Ketogenic regime and possible Muscle Loss: The Carb Dilema

Answered on August 19, 2014
Created June 05, 2012 at 11:06 AM


I'm triyng a ketogenic type of diet, consisting of 20%-25% protein 65-70% Fat and the rest from Carbs(usally 30-50gr a day). My main concern is regarding the gains i've made in lean muscle mass. I'm trying to shred down a bit of fat(5,9, 180 pounds, 12-13% BF, aiming to get to 10%). I'm cylcing calories between off and in days and engaging in powerlifitng(wendler 5-3-1) and intermitent fasting. I'm reducing calories a bit, doing 3000 on training days and 2500 on off dys, plus one 24 hour fast a week, to create a caloric deficit weekly, get autophagy and no have to cut many calories every day.

The thing here is: with just 30-50gr of Carbs,150-160gr of protein, is not this protein beiing converted to glucose for brain energy? These means no protein for muscle repair?

My doubts aroused even more reading throught the 150gr of carbs a day from Paul Jaminet at PHD, specifically here, where He advocates that in the absense of dietary carbohydrate, more protein is needed to amper muscle, which can lead to amonia toxity at more than 150gr of protein day, so my dilema to not increase it further than that.

Also, i'm a bit concerned over physiological insulin resistance on ketosis.

Will i be best served with-isocalorically- the PFD therms(high fat, moderate protein, moderate carbs) or the ketogenic protocol, in the attempt to mantain muscle mass,loose a bit of fat and continously progress in the gym?

Thank you



on June 18, 2012
at 01:09 PM

Paul Jaminet is an astrophysicist. Take his advice with a grain of salt.



on June 18, 2012
at 08:32 AM

Maybe not so low protein if you're worried about muscle mass? Try to eat about 1gm of protein per pound of lean muscle mass? Or more if you want to increase?



on June 05, 2012
at 04:26 PM

I' about to pick up Voleks's work. I was already interested in it two. By the way 320kg, right?



on June 05, 2012
at 03:00 PM

I vote against keto.



on June 05, 2012
at 02:58 PM

I vote against keto.


on June 05, 2012
at 02:54 PM

I eat 70% fat 25% fat 5% - I'm leg-pressing 320 this week. I really suggest you read Volek's book on low-carb performance. It will alleviate your concerns. All my strength gains have come while in ketosis, I live at 1.4. Volek is a champion lifter and pushes 1/2 ton boulders; he lives at 2.



on June 05, 2012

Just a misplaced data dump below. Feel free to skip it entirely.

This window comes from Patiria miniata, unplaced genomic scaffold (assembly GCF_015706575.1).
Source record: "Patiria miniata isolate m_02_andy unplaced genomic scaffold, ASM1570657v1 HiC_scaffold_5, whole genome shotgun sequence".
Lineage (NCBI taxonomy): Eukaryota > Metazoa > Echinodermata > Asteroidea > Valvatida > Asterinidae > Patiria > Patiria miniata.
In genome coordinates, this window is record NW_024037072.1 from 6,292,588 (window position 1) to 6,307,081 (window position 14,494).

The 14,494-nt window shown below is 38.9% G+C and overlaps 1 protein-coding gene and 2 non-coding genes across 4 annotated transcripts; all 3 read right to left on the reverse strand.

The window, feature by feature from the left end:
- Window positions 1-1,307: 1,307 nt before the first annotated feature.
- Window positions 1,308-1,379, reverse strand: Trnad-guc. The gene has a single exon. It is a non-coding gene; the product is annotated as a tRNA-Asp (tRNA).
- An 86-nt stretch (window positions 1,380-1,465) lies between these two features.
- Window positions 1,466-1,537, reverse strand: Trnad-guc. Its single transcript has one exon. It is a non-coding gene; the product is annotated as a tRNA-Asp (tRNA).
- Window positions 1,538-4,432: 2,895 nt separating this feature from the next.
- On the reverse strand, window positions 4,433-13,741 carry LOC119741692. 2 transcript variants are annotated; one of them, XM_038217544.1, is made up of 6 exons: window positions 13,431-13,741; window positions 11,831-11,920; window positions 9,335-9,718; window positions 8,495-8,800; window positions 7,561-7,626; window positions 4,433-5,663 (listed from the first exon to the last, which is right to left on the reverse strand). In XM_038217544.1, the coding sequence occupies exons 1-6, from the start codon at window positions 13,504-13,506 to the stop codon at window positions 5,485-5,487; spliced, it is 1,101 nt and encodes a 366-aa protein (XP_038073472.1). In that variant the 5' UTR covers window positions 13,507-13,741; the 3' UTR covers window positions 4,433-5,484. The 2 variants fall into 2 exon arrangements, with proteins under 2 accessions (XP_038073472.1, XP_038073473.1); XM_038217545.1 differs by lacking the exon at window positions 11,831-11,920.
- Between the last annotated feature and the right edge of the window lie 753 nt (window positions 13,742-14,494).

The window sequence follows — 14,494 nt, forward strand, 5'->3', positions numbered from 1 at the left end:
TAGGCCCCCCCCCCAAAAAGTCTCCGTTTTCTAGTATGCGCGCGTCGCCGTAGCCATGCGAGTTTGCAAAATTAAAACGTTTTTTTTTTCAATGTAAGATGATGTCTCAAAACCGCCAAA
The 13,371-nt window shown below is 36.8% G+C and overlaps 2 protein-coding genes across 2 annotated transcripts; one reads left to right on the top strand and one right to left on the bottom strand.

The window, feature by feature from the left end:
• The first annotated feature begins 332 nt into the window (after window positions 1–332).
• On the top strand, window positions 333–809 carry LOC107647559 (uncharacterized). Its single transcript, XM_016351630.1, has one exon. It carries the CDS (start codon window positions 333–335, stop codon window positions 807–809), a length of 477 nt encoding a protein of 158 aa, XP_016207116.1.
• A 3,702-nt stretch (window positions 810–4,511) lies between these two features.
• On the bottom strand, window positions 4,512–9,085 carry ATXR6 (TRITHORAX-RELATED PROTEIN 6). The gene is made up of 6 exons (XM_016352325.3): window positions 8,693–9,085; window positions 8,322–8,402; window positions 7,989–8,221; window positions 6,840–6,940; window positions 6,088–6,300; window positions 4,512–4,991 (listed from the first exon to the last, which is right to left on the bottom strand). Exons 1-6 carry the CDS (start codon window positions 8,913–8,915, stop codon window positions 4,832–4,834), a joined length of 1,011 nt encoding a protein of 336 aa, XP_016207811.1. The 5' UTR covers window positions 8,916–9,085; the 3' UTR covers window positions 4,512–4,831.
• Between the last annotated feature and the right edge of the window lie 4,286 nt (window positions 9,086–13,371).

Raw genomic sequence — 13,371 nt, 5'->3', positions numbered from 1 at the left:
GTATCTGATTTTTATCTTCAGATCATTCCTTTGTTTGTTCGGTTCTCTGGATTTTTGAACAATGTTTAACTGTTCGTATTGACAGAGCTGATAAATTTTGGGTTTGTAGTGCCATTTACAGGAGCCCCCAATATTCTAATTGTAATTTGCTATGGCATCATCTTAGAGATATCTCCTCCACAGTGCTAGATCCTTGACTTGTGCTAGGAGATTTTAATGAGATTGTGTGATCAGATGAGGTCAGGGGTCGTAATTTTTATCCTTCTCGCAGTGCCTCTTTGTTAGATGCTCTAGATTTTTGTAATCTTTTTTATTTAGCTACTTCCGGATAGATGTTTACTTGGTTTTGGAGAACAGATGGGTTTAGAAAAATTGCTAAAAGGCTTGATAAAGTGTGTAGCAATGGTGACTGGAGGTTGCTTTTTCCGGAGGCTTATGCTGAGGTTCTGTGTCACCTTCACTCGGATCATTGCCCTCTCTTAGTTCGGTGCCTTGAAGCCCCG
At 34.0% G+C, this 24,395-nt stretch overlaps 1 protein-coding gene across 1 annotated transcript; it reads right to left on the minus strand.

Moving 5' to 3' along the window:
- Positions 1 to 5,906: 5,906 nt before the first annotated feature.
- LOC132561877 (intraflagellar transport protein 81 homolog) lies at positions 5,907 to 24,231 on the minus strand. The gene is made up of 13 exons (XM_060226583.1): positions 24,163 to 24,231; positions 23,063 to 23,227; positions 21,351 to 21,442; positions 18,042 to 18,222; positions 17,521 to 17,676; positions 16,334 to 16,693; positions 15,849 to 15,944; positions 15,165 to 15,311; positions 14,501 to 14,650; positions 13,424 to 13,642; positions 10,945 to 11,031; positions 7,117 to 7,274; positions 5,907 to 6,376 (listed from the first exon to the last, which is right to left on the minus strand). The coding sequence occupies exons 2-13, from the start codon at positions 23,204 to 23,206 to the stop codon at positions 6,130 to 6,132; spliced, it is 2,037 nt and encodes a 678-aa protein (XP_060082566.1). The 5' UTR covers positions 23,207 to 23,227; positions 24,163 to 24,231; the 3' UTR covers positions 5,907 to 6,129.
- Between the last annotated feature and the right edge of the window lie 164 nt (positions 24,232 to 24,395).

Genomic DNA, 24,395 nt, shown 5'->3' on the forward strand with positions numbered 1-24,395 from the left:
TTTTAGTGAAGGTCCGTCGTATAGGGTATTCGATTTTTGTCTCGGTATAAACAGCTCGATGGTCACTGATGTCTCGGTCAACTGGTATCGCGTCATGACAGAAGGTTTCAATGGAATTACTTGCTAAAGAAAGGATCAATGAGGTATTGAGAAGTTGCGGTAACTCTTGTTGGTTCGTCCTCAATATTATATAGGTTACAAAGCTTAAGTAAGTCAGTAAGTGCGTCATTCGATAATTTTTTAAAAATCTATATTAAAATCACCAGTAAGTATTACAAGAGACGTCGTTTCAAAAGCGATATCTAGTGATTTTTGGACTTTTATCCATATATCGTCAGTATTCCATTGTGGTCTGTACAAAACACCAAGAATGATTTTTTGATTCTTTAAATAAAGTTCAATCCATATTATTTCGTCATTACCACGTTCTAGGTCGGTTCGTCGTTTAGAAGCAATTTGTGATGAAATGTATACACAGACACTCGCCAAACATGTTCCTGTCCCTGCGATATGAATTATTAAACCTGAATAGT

at 11:58 AM

t my assumption is not one that you'll likely to die from amonia, but surely it can have impact in health markers, not only longevity. But i kind of understand you, and i in practice i some times i get more than those 150gr( sometimes as high as 180gr, as just yeasterday), but in the same fashion i usually dont stress over when i only get 100-120gr. The problem that i expose here is critically depriving exogenous glucose and relying on protein for the energy. Although, Lyle Mcdonald says that in the presence of 50gr of Carbs, the body neglets protein as a source of energy.



on June 05, 2012
at 11:45 AM

But what about all the weight lifters who have been using the one gram per pound rule for years? Why haven't they all keeled over from protein toxicity?

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2 Answers



on June 18, 2012
at 12:37 PM

Dude, 20-25% protein is way too much. I can't stay properly in ketosis above 18%. You need to follow Volek's advice and eat 0.6 to 1.0 g of protein per pound lean mass.

If you don't cut down on your protein, your ketsosis will be weak at best (<0.5 mmol/l), and you'll simply be getting the glucose that you don't eat through gluconeogenesis (with the added non-benefit of increasing your cortisol levels).

Ketosis is protein sparing. Stick to the recommended levels and see what happens.


on June 18, 2012
at 07:27 AM

I highly recommend reading Volek and Phinney's Low Carb Living for Performance. It is a small book but tons of great information. The short answer is that not only is it possible to be an athlete in ketosis, it is preferred.

Don't go with excess protein. If you are keto adapted you will be fine with 1.0 to 1.5 grams per kg of lean mass. Remember that excess protein is converted to sugar and can actually knock you out of ketosis. The ketones will feed your brain just fine and your muscles will live happily off ketones and triglycerides. Also, I got this answer directly from Jeff Volek himself:

"As for the need for protein after exercise, being in a keto-adapted state raises blood levels of branched-amino acids which allows for maintenance of anabolism with less insulin. This translates into less of a need for protein after exercise relative to someone not keto-adapted."

But read the book. It's worth well more than it's weight in gold.

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